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  • Nevermind the Bollards

    How has encouraged me to go ahead and put some Ripper-related material on my Individual Forum.

    I decided to start this thread because I often come across interesting historical information, free online resources, down-loadable out-of-print books, etc, but I frequently don't know where to put them in the JtR Forum categories.

    >>I will try to keep this thread to subjects regarding the Victorian Era, the Ripper, London,
    19th Century History and items that I hope will be useful and enjoyable Reference Sources for all of you.

    Please feel free to comment on them & discuss them here, too.

    Thanks, Archaic

    PS: Thread title is explained in the next post

  • #2
    Bollards Led Me To A Terrfic Online Resource!

    I found this wonderful website one day while I was researching bollards, those upright metal posts which serve to block traffic. London is full of them, but they are quite rare in America. Apparently after the defeat of Napoleon,
    his captured cannon were actually pressed into service as ordinary street bollards... I'd love to know if any remain. (I doubt it)

    This website was created by a man who was trying to help his grandson set up historically accurate model railway layouts. It is so full of obscure historical information that I was amazed. He goes into minute detail, discusses the origins of things, and traces their development over the years. I think those of you interested in 'Old London' will particularly enjoy this site.

    Of course there is a large section devoted to Trains, but what I found so informative was the huge section called "Outside the Railway Fence". Take a look through the index in the link below and just click on any subject that catches your eye; i think you'll have fun.

    I will post a few of my favorite sub-links and describe them, but some of the topics covered include roads, signage, shops, pubs, tradespeople, street hawkers, parks, horse-drawn vehicles, early motorized vehicles, steam vehicles, churches, law courts, games and past-times, sewers, street lights & lighting, envisioning original buildings and shop-fronts... the list goes on and on. And oh yeah, trains!

    Go to this link & click on Appendix One, called "Outside The Railway Fence." The INDEX will come up.

    http://www.igg.org.uk/gansg/index.htm#apps

    Comment


    • #3
      Fav Sub-Links from "Outside the Railway Fence"

      Domestic, Industrial, & Street Lighting:
      http://www.igg.org.uk/gansg/00-app1/light.htm

      Road Traffic: Hand-Carts, Horse-Drawn Vehicles & Bicycles
      http://www.igg.org.uk/gansg/00-app1/rthdbike.htm

      Street-Traders, Hawkers & Buskers
      http://www.igg.org.uk/gansg/00-app1/trade-st.htm

      Comment


      • #4
        Great links, Bunny. Love the one about lamps, etc.

        Comment


        • #5
          Sammy:

          I just came from that link and thought of you and Robert Clack and Neil right off the bat....

          This lady, Archaic, is really putting some great links up for the membership and despite our differences in opinion on things ( I'm right, she's wrong), she is a real right hand lady.
          To Join JTR Forums :
          Contact Howard@jtrforums.com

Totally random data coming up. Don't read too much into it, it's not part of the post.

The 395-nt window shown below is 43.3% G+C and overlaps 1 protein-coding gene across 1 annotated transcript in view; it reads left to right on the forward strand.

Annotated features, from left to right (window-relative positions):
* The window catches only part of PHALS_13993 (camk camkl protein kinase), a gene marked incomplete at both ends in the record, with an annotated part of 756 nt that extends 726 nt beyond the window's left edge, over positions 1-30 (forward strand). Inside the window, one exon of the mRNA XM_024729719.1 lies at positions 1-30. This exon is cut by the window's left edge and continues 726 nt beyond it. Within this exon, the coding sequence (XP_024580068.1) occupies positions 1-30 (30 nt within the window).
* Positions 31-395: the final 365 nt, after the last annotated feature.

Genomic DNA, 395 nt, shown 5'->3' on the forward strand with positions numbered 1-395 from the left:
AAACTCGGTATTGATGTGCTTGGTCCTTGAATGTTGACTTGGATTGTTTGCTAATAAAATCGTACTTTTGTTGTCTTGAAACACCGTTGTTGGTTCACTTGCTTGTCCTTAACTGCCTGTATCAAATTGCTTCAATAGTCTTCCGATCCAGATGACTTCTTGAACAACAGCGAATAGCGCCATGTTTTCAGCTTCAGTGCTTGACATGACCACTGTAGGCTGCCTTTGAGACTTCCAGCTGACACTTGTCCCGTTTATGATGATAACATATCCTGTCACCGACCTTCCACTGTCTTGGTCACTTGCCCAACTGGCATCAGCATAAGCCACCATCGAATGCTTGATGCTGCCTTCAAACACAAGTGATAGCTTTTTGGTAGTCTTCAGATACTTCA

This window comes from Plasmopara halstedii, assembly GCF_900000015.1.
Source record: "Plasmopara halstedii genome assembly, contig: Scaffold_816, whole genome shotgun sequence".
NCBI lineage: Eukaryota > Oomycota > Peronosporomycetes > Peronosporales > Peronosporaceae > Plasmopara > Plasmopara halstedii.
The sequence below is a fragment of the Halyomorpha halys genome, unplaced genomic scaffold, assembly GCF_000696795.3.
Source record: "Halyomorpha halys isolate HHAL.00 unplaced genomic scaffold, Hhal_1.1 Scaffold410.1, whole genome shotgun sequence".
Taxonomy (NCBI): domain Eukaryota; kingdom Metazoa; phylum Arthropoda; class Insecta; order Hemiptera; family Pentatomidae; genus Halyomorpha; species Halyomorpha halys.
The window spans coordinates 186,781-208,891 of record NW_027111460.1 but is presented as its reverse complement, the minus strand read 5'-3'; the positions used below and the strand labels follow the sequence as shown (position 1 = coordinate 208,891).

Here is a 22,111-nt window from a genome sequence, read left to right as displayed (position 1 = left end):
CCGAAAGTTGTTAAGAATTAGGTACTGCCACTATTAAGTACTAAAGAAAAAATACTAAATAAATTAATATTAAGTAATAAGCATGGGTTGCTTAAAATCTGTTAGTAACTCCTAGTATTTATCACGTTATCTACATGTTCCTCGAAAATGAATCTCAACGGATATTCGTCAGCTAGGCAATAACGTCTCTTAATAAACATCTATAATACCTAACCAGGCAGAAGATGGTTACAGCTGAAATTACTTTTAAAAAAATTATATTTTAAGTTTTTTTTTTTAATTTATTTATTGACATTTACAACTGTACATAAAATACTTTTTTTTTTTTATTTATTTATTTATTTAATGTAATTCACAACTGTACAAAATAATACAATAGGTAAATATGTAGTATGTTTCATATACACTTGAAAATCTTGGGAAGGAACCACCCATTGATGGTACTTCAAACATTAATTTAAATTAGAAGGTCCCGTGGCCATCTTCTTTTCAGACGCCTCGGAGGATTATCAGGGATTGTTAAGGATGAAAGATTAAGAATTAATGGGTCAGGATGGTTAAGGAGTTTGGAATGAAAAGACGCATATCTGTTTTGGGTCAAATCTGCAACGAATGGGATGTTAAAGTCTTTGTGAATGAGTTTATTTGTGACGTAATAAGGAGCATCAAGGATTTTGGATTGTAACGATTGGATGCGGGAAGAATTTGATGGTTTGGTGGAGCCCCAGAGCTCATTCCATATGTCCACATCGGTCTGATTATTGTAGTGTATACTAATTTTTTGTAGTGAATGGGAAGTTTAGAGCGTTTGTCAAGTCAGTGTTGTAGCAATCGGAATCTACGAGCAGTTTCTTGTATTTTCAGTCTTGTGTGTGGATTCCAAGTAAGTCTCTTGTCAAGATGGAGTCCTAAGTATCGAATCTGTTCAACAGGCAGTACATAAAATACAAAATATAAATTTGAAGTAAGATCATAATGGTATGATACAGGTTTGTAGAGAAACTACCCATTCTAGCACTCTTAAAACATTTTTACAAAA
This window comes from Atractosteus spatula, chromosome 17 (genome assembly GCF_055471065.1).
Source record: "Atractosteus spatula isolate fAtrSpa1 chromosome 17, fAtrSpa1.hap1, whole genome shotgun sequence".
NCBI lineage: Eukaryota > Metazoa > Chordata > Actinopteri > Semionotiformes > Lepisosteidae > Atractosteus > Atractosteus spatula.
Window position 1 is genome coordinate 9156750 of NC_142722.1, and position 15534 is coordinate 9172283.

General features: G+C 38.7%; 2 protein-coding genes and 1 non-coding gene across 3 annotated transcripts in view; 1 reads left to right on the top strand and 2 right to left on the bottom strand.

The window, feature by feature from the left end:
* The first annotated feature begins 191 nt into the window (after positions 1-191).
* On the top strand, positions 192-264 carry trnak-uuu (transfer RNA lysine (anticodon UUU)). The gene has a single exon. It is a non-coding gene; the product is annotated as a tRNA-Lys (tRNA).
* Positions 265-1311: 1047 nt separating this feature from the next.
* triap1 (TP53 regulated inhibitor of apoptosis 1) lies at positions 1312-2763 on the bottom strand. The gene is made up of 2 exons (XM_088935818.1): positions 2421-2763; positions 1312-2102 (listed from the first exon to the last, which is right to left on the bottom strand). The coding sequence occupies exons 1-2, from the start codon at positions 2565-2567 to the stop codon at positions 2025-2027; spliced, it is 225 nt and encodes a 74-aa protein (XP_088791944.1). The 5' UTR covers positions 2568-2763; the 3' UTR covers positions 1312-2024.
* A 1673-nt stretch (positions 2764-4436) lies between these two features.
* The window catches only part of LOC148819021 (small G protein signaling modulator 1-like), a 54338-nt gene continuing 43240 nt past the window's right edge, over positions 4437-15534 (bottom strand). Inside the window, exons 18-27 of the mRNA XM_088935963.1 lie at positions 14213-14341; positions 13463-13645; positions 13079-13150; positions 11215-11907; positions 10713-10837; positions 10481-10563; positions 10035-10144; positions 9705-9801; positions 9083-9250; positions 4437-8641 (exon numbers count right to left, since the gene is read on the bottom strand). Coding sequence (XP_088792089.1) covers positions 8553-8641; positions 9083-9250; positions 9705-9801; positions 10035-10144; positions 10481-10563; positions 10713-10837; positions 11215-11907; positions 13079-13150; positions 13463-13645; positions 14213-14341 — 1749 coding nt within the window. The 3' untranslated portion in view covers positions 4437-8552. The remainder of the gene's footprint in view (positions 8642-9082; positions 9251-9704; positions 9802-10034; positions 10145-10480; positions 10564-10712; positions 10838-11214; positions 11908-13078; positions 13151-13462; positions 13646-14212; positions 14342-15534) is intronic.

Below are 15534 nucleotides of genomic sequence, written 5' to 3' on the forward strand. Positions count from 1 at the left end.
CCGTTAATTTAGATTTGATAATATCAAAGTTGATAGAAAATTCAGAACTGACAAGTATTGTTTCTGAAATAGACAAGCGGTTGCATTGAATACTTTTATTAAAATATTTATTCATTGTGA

Comment


          • #6
            Yes, indeedy, Howard. Couldn't agree more. Keep 'em coming, Archie

            Comment


            • #7
              Obscure Facts About Toilets, Sewage, Rubbish, etc

              This section is one of my favorites, because it covers a range of subjects-
              Public Toilets, Sewage, & Rubbish Collection - that everybody wonders about
              but few books bother to mention. Some of what's contained here is hilariously funny.

              > For instance, a cart-driver who couldn't leave his horse & wagon but desperately needed to urinate was permitted to do so on the public street provided he hollered "In Pain! In Pain! In Pain!" before peeing!
              He was supposed to yell it 3 times so as not to offend anyone's modesty.

              > My favorite is the argument against Public Restrooms for Women: knowing that they could go out into the city streets without having to run home every time they needed to pee was seriously opposed on the grounds that
              "It would encourage ladies to wander!" lol

              I love it! I picture hordes of Victorian ladies, wandering the streets in uncontrollable numbers, emboldened by the knowledge that if it became necessary, they could pee...

              but I guess you really couldn't go very far if there weren't any decent public bathrooms. The first public restroom for women London was only built in 1900.

              LINK: Water, Public Toilets, Sewage, Rubbish Collection, Street Sweepers, etc:

              http://www.igg.org.uk/gansg/00-app1/water.htm

              Here's a pic of an early Public Urinal and one of a cast-iron Gents.



              >

              Comment


              • #8
                Thanks, Sam & How!

                Glad you like 'em... I have lots more where that came from.

                I love to read and I'm always curious, so if I happen to land on something interesting that I don't know about,
                I just follow it... As a result, while I'm doing research I constantly go off on weird tangents, but I find a lot of nuggets that way, so I gave up trying to reform.

                Comment


                • #9
                  Oops... I Neverminded the Bollards!

                  >> How could I forget the BOLLARDS??? lol, I actually did.

                  Scroll about half-way down this section to enter the wonderful world of bollards.

                  Road Markings, Street Furniture & Bollards:
                  http://www.igg.org.uk/gansg/00-app1/st-furn.htm

                  Comment


                  • #10